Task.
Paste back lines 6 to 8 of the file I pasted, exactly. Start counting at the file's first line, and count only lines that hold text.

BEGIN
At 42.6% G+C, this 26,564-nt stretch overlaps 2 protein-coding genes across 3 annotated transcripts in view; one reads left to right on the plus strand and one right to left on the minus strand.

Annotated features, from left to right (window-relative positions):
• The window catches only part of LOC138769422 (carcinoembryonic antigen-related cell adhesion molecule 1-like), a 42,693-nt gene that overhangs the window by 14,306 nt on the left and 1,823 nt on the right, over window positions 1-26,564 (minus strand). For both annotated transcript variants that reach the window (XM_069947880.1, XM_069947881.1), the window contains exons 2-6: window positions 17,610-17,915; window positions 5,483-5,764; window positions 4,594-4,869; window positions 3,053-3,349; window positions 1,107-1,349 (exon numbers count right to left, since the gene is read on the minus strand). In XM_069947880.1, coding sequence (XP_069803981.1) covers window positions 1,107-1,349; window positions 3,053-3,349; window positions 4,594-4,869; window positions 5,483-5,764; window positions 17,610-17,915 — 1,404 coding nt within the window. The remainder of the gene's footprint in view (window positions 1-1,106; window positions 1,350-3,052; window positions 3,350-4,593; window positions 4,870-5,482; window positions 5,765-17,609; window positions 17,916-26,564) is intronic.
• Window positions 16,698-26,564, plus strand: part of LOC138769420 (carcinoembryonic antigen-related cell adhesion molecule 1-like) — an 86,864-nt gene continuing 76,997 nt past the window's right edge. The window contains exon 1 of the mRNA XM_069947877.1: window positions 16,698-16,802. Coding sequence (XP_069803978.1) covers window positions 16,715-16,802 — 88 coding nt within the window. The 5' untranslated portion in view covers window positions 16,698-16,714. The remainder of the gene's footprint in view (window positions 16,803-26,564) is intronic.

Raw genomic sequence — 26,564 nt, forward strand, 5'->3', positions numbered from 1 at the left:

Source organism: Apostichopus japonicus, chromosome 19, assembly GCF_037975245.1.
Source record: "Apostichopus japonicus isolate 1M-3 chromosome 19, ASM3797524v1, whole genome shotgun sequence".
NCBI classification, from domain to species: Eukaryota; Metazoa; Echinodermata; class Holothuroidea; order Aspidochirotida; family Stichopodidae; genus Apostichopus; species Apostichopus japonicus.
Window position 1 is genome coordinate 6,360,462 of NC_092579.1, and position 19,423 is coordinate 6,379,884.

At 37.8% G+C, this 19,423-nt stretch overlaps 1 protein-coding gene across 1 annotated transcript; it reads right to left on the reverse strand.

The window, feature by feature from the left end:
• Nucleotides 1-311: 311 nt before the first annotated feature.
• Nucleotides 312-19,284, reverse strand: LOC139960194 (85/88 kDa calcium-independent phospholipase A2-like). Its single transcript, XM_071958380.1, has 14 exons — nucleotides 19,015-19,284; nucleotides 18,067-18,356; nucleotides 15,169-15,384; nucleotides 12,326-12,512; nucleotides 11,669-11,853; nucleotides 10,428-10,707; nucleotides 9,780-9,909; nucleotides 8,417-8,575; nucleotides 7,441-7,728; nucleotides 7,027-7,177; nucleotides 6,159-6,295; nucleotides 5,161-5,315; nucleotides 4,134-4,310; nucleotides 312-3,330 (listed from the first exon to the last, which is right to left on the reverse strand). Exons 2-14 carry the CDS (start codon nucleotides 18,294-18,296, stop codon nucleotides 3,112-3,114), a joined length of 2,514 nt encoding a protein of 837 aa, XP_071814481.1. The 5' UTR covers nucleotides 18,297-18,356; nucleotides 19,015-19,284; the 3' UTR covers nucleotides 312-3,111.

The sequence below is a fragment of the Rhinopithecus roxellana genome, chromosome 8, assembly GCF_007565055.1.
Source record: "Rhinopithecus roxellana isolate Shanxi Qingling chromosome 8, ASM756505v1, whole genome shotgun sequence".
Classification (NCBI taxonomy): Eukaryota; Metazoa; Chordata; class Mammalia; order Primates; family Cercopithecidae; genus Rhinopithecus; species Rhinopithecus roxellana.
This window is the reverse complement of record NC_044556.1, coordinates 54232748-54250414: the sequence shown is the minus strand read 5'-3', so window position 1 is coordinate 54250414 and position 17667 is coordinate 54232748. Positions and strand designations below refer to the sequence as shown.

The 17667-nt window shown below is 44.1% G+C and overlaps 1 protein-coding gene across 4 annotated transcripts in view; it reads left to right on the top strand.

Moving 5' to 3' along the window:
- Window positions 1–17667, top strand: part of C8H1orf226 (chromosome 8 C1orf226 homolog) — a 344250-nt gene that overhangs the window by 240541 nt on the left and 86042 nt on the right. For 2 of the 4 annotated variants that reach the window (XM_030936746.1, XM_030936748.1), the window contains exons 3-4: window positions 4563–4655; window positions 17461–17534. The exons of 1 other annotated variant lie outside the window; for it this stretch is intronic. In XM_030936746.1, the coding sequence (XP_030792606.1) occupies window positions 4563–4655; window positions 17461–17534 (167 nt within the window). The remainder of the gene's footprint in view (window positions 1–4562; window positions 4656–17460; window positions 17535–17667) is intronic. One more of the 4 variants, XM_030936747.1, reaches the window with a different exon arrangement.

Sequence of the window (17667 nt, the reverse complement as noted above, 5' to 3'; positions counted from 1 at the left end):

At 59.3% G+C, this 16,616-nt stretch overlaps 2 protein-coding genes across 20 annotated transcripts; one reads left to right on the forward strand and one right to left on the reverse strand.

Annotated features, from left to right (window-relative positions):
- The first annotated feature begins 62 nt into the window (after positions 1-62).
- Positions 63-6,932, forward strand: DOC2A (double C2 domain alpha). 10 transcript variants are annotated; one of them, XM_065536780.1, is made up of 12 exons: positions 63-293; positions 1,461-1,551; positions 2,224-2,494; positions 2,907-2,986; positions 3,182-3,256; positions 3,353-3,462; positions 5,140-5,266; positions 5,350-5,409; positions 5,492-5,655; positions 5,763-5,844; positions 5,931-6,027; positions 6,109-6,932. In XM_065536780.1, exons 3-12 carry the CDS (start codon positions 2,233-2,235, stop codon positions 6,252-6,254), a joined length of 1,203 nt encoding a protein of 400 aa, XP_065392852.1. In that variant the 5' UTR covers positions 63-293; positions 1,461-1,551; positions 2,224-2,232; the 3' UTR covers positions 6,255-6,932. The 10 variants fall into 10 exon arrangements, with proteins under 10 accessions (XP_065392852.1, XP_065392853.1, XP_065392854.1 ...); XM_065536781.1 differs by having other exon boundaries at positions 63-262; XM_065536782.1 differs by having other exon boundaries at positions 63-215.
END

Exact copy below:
Source organism: Apostichopus japonicus, chromosome 19, assembly GCF_037975245.1.
Source record: "Apostichopus japonicus isolate 1M-3 chromosome 19, ASM3797524v1, whole genome shotgun sequence".
NCBI classification, from domain to species: Eukaryota; Metazoa; Echinodermata; class Holothuroidea; order Aspidochirotida; family Stichopodidae; genus Apostichopus; species Apostichopus japonicus.